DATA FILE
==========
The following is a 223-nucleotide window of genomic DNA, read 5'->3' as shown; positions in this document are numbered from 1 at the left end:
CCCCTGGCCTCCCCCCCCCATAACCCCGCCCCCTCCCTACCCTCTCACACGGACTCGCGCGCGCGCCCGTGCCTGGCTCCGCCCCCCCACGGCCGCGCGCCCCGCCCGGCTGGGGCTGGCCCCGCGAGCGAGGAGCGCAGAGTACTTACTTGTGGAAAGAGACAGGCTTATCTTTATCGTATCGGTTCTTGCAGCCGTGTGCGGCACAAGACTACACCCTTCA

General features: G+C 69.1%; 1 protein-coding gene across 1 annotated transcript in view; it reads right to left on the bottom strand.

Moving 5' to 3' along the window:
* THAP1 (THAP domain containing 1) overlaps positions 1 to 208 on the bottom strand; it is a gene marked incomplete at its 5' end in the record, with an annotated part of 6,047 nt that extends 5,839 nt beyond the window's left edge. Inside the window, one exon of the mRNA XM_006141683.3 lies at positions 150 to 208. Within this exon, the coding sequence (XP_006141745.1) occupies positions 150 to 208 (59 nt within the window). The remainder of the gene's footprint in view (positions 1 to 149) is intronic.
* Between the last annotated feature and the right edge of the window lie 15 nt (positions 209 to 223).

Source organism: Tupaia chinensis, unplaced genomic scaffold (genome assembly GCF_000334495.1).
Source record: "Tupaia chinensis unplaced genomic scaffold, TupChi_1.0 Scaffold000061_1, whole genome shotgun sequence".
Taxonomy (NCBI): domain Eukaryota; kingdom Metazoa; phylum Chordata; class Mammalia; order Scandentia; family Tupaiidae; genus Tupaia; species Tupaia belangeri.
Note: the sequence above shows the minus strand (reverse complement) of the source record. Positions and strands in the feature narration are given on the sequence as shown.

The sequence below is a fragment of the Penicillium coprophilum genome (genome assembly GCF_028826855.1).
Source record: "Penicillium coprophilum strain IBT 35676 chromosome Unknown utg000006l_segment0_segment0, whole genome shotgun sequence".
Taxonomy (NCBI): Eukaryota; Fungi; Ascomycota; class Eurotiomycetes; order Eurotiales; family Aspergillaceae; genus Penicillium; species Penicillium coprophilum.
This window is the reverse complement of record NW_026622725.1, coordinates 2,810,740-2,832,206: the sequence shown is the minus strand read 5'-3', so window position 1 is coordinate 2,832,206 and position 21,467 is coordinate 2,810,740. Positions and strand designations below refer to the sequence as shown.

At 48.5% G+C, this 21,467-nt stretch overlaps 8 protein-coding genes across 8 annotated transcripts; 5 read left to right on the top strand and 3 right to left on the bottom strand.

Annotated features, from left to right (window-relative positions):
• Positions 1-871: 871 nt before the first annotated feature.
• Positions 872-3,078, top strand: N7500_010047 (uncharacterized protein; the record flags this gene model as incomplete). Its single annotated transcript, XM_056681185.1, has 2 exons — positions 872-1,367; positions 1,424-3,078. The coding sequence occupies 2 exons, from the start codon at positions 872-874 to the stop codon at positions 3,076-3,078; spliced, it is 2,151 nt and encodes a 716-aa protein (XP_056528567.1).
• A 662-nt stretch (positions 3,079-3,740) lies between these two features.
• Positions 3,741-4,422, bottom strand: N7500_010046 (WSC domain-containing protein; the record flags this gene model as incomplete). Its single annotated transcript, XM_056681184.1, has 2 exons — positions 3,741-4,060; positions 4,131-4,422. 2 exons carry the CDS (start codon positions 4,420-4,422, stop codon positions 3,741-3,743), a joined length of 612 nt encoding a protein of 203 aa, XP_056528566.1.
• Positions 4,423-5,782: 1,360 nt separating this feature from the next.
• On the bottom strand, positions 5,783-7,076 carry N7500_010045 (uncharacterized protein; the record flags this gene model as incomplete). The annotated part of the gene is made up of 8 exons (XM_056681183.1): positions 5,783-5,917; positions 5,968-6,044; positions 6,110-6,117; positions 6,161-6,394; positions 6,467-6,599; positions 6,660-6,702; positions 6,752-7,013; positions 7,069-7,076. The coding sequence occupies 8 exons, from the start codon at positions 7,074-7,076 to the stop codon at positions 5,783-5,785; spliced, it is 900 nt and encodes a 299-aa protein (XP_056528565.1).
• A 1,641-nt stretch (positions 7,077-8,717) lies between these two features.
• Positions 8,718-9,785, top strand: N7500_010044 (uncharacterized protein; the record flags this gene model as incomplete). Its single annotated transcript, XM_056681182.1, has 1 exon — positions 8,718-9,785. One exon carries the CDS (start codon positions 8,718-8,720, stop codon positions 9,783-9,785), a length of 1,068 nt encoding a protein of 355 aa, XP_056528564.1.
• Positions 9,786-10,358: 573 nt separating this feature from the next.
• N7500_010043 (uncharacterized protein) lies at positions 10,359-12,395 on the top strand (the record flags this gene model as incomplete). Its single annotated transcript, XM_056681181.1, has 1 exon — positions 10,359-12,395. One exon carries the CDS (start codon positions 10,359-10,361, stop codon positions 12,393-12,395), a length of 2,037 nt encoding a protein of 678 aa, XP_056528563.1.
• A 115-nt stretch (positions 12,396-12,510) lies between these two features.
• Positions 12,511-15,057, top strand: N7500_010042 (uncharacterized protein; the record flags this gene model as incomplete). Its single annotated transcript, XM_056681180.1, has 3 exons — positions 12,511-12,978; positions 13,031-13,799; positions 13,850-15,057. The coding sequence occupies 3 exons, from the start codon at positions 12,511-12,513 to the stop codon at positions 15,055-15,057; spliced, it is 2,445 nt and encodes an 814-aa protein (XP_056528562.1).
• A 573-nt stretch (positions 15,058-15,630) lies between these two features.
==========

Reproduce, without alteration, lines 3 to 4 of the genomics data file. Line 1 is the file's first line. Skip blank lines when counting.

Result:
General features: G+C 69.1%; 1 protein-coding gene across 1 annotated transcript in view; it reads right to left on the bottom strand.

Moving 5' to 3' along the window: